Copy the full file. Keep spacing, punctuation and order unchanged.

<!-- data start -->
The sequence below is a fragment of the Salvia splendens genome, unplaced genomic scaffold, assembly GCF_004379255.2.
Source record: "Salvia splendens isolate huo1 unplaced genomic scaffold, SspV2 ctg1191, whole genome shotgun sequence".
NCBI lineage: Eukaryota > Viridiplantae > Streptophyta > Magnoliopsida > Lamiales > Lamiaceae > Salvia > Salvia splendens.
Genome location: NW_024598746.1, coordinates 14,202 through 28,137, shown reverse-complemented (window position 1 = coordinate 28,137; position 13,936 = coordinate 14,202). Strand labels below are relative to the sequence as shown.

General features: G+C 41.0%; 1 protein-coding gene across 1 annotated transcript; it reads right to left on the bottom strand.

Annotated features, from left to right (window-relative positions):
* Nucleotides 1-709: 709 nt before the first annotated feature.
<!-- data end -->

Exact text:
The sequence below is a fragment of the Salvia splendens genome, unplaced genomic scaffold, assembly GCF_004379255.2.
Source record: "Salvia splendens isolate huo1 unplaced genomic scaffold, SspV2 ctg1191, whole genome shotgun sequence".
NCBI lineage: Eukaryota > Viridiplantae > Streptophyta > Magnoliopsida > Lamiales > Lamiaceae > Salvia > Salvia splendens.
Genome location: NW_024598746.1, coordinates 14,202 through 28,137, shown reverse-complemented (window position 1 = coordinate 28,137; position 13,936 = coordinate 14,202). Strand labels below are relative to the sequence as shown.

General features: G+C 41.0%; 1 protein-coding gene across 1 annotated transcript; it reads right to left on the bottom strand.

Annotated features, from left to right (window-relative positions):
* Nucleotides 1-709: 709 nt before the first annotated feature.